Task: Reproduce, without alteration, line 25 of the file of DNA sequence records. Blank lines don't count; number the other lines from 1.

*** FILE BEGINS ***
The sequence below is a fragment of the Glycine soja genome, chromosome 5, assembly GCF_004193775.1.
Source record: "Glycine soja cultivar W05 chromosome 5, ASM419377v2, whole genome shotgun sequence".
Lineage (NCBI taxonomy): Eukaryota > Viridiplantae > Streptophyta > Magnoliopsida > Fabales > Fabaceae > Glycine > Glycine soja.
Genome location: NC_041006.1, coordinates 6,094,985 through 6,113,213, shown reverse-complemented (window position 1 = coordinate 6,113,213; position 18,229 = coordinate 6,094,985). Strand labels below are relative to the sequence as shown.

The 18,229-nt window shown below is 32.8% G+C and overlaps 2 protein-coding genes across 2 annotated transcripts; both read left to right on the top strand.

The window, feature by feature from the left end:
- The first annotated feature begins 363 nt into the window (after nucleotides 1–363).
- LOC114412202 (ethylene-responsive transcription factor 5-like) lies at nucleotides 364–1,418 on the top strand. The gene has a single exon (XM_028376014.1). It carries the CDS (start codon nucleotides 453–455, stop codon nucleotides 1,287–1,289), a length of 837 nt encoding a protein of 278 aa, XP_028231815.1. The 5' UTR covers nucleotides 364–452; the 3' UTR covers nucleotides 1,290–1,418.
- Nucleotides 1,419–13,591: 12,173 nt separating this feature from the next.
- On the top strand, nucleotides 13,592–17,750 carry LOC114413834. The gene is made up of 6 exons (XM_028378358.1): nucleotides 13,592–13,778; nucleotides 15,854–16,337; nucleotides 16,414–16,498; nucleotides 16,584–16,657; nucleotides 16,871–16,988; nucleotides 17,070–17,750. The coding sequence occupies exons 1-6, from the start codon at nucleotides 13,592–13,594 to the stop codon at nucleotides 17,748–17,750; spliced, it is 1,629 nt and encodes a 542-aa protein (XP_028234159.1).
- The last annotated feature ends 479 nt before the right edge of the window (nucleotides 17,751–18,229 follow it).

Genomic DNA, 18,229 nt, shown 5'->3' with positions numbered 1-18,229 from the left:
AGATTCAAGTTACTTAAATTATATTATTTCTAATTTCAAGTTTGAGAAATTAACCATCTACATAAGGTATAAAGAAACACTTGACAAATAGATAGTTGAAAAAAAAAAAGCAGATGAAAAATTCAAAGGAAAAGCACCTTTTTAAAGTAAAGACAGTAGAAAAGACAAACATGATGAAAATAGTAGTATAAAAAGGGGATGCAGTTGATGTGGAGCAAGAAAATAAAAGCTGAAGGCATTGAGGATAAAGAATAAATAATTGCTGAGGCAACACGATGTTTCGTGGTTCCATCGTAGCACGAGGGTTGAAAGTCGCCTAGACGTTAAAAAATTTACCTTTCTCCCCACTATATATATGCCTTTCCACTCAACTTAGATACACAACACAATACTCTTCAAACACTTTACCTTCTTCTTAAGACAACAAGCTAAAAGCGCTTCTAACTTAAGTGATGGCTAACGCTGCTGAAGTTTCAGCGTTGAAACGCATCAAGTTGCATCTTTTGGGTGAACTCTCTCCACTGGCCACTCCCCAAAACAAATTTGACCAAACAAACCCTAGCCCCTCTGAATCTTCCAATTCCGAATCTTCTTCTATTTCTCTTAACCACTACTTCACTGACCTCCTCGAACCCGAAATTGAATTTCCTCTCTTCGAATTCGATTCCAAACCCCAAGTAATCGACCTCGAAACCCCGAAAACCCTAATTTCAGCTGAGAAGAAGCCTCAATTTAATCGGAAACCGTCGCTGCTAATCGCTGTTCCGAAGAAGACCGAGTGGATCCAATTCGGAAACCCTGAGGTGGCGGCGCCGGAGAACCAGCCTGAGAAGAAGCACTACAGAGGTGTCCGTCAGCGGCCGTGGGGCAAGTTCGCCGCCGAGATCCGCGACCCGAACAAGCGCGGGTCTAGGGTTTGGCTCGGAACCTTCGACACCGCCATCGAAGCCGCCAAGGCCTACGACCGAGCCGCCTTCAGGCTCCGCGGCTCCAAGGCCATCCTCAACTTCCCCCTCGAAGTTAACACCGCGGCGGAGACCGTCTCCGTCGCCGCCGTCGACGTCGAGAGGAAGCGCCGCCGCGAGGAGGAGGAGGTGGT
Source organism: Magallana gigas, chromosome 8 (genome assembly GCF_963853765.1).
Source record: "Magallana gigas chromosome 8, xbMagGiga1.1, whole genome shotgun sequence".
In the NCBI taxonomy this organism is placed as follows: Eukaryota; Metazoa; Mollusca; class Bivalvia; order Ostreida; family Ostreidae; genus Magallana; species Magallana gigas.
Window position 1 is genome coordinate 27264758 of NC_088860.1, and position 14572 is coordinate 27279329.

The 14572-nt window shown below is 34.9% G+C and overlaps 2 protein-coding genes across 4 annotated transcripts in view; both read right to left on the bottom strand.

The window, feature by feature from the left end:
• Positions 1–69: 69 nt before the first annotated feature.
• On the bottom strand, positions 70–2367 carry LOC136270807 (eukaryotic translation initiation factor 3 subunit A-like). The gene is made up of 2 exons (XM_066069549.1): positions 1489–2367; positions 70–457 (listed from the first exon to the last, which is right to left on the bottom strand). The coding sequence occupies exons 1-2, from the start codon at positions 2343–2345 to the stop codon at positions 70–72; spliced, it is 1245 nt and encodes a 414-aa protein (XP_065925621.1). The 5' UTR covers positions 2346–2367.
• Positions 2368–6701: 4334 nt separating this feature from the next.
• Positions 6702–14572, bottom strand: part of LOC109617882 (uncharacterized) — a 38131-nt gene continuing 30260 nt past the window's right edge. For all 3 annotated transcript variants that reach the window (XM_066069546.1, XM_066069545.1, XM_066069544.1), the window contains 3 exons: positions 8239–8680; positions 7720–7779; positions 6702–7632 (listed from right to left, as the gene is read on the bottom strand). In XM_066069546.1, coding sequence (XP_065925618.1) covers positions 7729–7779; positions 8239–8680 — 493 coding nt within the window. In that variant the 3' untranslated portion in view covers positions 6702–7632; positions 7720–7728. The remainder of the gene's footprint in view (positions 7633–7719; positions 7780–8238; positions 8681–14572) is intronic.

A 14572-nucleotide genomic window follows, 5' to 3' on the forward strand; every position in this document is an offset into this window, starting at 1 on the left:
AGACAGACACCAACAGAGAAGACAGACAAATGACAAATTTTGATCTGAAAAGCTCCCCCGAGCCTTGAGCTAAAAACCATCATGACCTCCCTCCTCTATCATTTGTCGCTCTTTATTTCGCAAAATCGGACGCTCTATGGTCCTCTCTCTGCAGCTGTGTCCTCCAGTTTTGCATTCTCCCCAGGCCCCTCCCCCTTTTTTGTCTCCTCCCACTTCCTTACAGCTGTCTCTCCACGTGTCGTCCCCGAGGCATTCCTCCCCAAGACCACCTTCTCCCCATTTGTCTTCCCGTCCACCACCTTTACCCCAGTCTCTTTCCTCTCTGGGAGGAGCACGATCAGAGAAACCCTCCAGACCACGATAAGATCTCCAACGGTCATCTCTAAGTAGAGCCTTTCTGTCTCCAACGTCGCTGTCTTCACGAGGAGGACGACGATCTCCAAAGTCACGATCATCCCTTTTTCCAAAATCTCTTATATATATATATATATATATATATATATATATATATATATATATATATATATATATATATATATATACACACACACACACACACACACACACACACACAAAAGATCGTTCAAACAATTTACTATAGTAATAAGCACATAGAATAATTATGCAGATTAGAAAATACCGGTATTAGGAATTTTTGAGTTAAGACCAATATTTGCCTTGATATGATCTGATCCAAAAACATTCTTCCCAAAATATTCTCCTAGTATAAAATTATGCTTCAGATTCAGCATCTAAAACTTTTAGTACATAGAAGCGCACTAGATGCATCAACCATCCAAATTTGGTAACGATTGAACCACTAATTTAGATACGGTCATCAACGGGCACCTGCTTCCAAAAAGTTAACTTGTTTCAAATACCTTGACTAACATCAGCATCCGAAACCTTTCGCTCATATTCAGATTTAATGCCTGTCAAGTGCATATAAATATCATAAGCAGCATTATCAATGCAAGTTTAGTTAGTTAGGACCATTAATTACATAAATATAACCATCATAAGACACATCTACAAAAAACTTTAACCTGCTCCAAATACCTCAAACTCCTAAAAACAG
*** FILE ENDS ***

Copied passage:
AGACAGACACCAACAGAGAAGACAGACAAATGACAAATTTTGATCTGAAAAGCTCCCCCGAGCCTTGAGCTAAAAACCATCATGACCTCCCTCCTCTATCATTTGTCGCTCTTTATTTCGCAAAATCGGACGCTCTATGGTCCTCTCTCTGCAGCTGTGTCCTCCAGTTTTGCATTCTCCCCAGGCCCCTCCCCCTTTTTTGTCTCCTCCCACTTCCTTACAGCTGTCTCTCCACGTGTCGTCCCCGAGGCATTCCTCCCCAAGACCACCTTCTCCCCATTTGTCTTCCCGTCCACCACCTTTACCCCAGTCTCTTTCCTCTCTGGGAGGAGCACGATCAGAGAAACCCTCCAGACCACGATAAGATCTCCAACGGTCATCTCTAAGTAGAGCCTTTCTGTCTCCAACGTCGCTGTCTTCACGAGGAGGACGACGATCTCCAAAGTCACGATCATCCCTTTTTCCAAAATCTCTTATATATATATATATATATATATATATATATATATATATATATATATATATATATATATATATATATACACACACACACACACACACACACACACACACAAAAGATCGTTCAAACAATTTACTATAGTAATAAGCACATAGAATAATTATGCAGATTAGAAAATACCGGTATTAGGAATTTTTGAGTTAAGACCAATATTTGCCTTGATATGATCTGATCCAAAAACATTCTTCCCAAAATATTCTCCTAGTATAAAATTATGCTTCAGATTCAGCATCTAAAACTTTTAGTACATAGAAGCGCACTAGATGCATCAACCATCCAAATTTGGTAACGATTGAACCACTAATTTAGATACGGTCATCAACGGGCACCTGCTTCCAAAAAGTTAACTTGTTTCAAATACCTTGACTAACATCAGCATCCGAAACCTTTCGCTCATATTCAGATTTAATGCCTGTCAAGTGCATATAAATATCATAAGCAGCATTATCAATGCAAGTTTAGTTAGTTAGGACCATTAATTACATAAATATAACCATCATAAGACACATCTACAAAAAACTTTAACCTGCTCCAAATACCTCAAACTCCTAAAAACAG